If it were me, I'd prefer a lav mic because it'll be unobtrusive and it will be easy to ensure that the mic stays close to your voice/mouth. It will also allow your hands to be free. Audio is crucially more important than visual quality - people are generally happy to put up with crap visuals as long as the audio quality is good, but it certainly doesn't work the other way round. Bad sound will horribly ruin the best videos.

The lens choice I'll leave up to you because that's an aesthetic choice and you have the photography skill and experience to know what's best.

If you have the cash, I'd invest in some lighting to give your videos some form of production quality.
 

drd1135

Zen Snapshooter
Jul 13, 2011
124
Lexington, Virginia
Steve
I assume the ND filter is to get the shutter speed down to 1/60. I never thought of that before but a guess too fast a shutter speed might look jumpy. We have lots of lapel mics around so I can easily try one of those. Remember that it's really important that they see the white board since that's were the actual work is going on. I was afraid it would be difficult to get me and the board in focus. I guess I can stop down quite a bit if I actually have to consider an ND filter.
 

Luke

Super Moderator
Nov 11, 2011
214
Milwaukee, WI USA
Luke
I'm wondering if it wouldn't be best to just frame the entire white board in your viewfinder. That will be the important part....the students don't really need to see you or everything else around the board. Maybe you should look at other similar teaching white board videos to see what works best.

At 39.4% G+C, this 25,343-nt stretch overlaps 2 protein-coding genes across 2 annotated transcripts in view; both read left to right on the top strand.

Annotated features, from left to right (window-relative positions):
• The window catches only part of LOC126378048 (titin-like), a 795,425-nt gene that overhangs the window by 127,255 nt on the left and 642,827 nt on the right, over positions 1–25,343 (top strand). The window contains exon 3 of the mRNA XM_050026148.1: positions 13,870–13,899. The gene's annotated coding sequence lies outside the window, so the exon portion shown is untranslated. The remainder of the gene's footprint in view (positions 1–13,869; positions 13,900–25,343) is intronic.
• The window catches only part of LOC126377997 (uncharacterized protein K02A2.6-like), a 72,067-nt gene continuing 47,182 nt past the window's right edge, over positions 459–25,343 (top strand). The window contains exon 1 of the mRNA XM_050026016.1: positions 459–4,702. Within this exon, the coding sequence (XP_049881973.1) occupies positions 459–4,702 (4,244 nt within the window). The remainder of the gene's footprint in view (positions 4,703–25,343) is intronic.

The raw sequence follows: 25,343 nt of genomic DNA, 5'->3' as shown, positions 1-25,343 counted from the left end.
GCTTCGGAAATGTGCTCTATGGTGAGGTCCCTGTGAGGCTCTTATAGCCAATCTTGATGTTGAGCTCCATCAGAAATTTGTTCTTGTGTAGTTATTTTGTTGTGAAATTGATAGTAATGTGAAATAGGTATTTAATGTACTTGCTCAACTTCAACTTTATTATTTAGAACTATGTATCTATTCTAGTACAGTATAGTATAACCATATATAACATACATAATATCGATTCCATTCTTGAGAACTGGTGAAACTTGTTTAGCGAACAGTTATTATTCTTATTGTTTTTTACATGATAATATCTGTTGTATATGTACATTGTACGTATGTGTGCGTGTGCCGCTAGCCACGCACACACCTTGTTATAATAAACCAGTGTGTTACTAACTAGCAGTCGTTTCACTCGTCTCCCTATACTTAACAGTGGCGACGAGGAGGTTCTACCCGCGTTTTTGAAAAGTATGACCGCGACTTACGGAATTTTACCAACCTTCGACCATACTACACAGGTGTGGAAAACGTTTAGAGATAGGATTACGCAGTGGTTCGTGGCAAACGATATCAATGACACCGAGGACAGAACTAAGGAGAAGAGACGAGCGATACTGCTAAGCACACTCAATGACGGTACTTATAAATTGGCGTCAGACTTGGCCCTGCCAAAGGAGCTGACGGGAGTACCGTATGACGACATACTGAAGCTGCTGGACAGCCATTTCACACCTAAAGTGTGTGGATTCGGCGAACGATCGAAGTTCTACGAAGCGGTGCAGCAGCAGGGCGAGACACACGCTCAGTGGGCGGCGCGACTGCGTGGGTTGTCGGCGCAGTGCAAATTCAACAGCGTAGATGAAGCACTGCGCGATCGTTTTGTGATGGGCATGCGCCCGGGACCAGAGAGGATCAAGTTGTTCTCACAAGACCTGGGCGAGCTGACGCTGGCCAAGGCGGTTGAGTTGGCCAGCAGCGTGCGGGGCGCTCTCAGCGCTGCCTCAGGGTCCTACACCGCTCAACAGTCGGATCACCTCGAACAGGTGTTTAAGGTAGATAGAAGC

TraamisVOS

Hall of Famer
Nov 29, 2010
124
Melbourne, Australia
Shooting 24/25fps with a shutter at 50/60 should mean everything is going to be too bright in a well lit room but I just noticed the specs on your photo above. I'd maybe want to turn up the ISO so that I can shoot at f/5.6 at least, to keep you and the board in focus. I'd prob go for the wider lens to make it easier to maintain deeper depth of field.
 

KillRamsey

Super Moderator
Jun 20, 2012
124
Hood River, OR
Kyle
Man, I really need to dive into video and learn more. My wife would REALLY appreciate it - video would be incredibly powerful in her world (advocacy, community organizing, historic preservation, etc).
 

TraamisVOS

Hall of Famer
Nov 29, 2010
124
Melbourne, Australia
Man, I really need to dive into video and learn more.
There's a ton of instructional videos out there on youtube that can teach you how to make great video. But they're fragmented and can be a bit all over the place in terms of quality.

Philip Bloom is a well known figure in the video and filmmaking world, and he's a genuinely nice guy to boot. I've been following him on social media for about 10 yrs.

He produced one of the best online courses I've seen on filmmaking, in particular documentary filmmaking. It'll cost you about $200 but it's well, well worth it in my opinion. The important material you need/want to know is properly covered, he teaches and speaks in an easy-to-understand tone (assuming you already have basic photography knowledge which we all do on this forum), everything is well structured.


No I don't know him personally, nor do I work for him nor associated with him in any way. I am a filmmaking graduate myself, I keep an eye out for things like these.
 

TraamisVOS

Hall of Famer
Nov 29, 2010
124
Melbourne, Australia
Very cool! Thank you!!

And to you both, Philip Bloom has just released this: